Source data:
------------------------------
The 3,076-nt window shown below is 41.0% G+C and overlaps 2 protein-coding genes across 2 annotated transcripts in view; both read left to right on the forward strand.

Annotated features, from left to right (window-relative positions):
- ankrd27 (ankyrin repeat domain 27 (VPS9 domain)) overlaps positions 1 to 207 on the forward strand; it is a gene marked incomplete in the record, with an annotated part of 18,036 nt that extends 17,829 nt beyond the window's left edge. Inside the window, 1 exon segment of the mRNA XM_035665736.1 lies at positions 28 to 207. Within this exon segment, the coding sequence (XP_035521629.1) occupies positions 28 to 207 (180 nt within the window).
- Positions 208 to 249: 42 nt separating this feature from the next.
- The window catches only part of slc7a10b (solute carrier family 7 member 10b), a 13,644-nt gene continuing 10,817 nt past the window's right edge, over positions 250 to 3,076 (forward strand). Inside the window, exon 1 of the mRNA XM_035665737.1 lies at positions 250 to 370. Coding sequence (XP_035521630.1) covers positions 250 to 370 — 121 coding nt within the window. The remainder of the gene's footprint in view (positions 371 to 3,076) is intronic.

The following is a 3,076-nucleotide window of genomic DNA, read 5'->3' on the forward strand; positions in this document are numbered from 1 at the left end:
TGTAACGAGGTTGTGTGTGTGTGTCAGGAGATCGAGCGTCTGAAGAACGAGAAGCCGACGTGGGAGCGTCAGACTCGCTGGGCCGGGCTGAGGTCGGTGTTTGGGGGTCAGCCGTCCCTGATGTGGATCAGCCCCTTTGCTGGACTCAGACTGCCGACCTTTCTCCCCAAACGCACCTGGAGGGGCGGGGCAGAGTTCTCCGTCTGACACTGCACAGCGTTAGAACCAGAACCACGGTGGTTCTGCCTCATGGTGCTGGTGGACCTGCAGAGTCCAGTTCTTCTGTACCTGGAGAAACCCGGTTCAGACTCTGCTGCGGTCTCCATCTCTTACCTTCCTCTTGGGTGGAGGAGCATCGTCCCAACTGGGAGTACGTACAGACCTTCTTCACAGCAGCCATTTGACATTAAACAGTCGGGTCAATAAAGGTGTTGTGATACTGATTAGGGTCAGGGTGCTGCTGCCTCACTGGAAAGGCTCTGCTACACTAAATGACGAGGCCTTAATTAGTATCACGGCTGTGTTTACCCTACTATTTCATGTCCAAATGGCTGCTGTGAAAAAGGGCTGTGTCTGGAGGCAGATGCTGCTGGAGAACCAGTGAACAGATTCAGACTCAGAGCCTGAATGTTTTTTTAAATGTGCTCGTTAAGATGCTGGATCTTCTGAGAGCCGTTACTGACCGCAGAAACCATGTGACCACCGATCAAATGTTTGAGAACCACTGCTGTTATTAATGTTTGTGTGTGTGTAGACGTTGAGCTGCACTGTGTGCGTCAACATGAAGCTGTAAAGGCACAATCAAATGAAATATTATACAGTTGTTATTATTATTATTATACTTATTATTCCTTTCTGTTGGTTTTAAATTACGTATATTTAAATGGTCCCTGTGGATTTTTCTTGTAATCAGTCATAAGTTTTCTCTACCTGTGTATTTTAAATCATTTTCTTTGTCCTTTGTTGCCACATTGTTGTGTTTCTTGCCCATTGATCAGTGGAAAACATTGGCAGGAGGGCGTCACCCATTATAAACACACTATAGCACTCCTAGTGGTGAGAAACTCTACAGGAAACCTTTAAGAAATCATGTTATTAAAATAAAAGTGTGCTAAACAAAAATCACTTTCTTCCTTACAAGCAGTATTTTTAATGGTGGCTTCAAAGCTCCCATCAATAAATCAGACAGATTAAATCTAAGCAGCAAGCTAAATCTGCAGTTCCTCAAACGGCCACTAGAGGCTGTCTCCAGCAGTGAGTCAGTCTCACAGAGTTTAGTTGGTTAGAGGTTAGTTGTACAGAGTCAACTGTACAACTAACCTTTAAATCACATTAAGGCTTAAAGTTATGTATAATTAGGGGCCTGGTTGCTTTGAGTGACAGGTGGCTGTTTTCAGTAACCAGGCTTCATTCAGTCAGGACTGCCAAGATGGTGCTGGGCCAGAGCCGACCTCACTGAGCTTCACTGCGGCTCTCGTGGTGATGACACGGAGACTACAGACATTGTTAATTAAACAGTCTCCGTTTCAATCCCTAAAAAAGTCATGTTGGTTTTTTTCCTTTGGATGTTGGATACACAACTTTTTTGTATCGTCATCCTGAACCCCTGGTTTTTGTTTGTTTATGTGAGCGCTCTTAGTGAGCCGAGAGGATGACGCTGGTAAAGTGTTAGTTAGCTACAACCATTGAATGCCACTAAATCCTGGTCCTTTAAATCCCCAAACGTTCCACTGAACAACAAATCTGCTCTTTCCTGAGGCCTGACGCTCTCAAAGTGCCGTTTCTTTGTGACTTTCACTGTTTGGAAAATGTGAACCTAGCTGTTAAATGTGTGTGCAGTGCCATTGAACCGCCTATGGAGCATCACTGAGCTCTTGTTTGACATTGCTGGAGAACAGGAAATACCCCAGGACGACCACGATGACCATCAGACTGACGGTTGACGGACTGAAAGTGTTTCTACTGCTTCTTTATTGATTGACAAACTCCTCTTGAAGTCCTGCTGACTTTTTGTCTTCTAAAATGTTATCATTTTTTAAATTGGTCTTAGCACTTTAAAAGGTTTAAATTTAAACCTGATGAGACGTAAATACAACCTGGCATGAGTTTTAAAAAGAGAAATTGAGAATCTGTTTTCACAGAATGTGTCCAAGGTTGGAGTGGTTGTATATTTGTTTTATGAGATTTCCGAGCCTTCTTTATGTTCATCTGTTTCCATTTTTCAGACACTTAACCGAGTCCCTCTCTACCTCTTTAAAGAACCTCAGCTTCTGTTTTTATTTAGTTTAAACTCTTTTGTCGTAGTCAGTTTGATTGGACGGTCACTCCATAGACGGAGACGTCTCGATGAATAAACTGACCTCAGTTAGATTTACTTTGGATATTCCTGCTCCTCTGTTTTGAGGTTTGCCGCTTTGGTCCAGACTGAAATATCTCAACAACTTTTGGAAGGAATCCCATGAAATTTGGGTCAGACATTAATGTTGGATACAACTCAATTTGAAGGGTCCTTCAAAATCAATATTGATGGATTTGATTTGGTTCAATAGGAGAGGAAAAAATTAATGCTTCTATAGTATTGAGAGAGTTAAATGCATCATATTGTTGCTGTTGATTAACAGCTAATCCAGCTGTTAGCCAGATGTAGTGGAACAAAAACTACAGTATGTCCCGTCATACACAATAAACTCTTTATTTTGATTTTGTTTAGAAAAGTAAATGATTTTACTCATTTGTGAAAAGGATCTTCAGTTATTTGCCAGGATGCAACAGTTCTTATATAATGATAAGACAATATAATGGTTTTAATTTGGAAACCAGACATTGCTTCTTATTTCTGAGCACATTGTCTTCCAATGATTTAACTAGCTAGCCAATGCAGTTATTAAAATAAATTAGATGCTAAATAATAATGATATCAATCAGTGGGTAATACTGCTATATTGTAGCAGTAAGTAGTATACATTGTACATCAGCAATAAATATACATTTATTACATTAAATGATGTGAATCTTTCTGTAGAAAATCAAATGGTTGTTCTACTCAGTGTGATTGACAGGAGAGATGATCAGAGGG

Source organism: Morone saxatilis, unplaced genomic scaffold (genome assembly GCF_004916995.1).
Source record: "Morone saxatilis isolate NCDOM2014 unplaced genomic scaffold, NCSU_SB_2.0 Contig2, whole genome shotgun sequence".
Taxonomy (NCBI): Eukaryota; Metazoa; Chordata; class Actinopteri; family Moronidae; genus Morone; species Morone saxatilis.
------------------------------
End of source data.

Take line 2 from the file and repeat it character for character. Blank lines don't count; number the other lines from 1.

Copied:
Annotated features, from left to right (window-relative positions):